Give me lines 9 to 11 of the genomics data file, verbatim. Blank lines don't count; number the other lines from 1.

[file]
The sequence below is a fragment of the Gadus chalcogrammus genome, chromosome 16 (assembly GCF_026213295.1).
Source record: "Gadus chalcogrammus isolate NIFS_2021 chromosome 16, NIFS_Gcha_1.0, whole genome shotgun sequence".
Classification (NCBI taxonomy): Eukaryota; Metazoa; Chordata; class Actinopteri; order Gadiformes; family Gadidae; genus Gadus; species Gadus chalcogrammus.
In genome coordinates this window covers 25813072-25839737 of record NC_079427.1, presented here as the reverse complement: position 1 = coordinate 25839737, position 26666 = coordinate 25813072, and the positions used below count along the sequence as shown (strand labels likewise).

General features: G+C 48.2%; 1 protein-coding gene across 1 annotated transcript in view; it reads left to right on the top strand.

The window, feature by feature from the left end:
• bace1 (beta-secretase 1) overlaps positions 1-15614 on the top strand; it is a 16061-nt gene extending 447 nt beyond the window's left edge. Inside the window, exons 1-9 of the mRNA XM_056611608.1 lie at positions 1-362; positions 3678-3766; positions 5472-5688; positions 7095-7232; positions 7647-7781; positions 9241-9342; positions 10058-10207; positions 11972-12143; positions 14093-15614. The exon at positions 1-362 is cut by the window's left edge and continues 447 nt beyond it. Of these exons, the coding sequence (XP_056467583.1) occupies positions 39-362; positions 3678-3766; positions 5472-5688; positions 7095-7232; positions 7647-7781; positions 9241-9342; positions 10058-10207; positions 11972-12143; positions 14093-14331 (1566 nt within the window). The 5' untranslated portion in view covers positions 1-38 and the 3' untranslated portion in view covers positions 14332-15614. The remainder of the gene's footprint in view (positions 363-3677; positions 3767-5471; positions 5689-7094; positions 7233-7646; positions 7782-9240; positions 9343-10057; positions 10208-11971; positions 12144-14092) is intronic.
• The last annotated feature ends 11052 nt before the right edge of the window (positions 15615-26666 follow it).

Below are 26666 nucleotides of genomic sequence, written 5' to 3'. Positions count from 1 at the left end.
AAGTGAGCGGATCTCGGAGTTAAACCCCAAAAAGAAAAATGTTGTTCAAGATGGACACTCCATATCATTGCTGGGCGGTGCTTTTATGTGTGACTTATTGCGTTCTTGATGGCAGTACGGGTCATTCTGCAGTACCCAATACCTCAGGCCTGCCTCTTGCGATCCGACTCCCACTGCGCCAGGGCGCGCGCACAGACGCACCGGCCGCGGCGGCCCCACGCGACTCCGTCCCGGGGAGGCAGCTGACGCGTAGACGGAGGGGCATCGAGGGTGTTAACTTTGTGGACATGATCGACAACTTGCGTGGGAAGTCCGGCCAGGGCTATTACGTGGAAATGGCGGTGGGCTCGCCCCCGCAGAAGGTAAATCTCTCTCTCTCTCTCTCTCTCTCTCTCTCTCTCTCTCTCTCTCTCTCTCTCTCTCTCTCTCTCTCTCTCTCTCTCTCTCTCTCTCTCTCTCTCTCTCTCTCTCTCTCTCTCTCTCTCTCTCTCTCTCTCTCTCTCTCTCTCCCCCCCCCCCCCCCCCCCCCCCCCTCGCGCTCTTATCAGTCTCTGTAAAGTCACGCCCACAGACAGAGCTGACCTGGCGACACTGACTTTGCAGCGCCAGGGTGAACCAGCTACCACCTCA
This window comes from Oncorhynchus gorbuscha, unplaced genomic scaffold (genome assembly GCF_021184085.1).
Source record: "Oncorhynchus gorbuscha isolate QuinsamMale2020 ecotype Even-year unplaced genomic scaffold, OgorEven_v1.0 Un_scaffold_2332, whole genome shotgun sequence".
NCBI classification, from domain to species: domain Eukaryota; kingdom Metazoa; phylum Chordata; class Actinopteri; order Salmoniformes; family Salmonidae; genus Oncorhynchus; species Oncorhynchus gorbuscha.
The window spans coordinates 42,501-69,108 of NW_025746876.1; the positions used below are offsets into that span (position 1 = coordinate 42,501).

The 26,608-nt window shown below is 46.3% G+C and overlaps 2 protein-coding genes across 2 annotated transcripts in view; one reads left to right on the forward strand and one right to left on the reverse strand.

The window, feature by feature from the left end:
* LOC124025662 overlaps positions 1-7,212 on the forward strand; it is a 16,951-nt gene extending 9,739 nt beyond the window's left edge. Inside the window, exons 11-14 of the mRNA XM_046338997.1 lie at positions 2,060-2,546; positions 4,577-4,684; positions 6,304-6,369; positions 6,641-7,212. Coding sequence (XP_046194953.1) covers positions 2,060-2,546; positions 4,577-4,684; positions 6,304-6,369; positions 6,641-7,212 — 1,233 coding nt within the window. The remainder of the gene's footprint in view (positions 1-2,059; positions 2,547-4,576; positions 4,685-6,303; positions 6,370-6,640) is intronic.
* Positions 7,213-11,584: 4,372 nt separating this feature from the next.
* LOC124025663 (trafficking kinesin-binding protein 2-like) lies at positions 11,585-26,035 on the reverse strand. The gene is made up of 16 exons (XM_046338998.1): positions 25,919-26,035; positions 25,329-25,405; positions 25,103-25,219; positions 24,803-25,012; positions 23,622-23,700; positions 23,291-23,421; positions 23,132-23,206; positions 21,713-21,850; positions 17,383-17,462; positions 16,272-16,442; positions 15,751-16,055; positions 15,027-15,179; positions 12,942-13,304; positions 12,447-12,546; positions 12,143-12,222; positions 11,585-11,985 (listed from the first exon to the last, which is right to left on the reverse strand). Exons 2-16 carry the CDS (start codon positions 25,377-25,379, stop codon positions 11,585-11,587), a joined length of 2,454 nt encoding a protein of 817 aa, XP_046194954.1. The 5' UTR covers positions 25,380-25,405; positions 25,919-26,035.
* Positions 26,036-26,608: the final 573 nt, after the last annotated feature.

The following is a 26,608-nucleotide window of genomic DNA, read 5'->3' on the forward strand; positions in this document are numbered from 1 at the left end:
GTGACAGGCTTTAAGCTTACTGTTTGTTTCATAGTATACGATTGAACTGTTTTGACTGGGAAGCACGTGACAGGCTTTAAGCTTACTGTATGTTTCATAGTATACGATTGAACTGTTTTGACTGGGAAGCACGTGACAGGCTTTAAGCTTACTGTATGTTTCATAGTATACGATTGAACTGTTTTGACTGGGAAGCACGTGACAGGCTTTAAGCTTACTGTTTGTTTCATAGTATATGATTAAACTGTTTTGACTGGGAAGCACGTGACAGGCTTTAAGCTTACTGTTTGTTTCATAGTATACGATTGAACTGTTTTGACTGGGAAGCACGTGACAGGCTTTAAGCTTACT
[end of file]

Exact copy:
Below are 26666 nucleotides of genomic sequence, written 5' to 3'. Positions count from 1 at the left end.
AAGTGAGCGGATCTCGGAGTTAAACCCCAAAAAGAAAAATGTTGTTCAAGATGGACACTCCATATCATTGCTGGGCGGTGCTTTTATGTGTGACTTATTGCGTTCTTGATGGCAGTACGGGTCATTCTGCAGTACCCAATACCTCAGGCCTGCCTCTTGCGATCCGACTCCCACTGCGCCAGGGCGCGCGCACAGACGCACCGGCCGCGGCGGCCCCACGCGACTCCGTCCCGGGGAGGCAGCTGACGCGTAGACGGAGGGGCATCGAGGGTGTTAACTTTGTGGACATGATCGACAACTTGCGTGGGAAGTCCGGCCAGGGCTATTACGTGGAAATGGCGGTGGGCTCGCCCCCGCAGAAGGTAAATCTCTCTCTCTCTCTCTCTCTCTCTCTCTCTCTCTCTCTCTCTCTCTCTCTCTCTCTCTCTCTCTCTCTCTCTCTCTCTCTCTCTCTCTCTCTCTCTCTCTCTCTCTCTCTCTCTCTCTCTCTCTCTCTCTCTCTCTCTCTCCCCCCCCCCCCCCCCCCCCCCCCCTCGCGCTCTTATCAGTCTCTGTAAAGTCACGCCCACAGACAGAGCTGACCTGGCGACACTGACTTTGCAGCGCCAGGGTGAACCAGCTACCACCTCA
This window comes from Oncorhynchus gorbuscha, unplaced genomic scaffold (genome assembly GCF_021184085.1).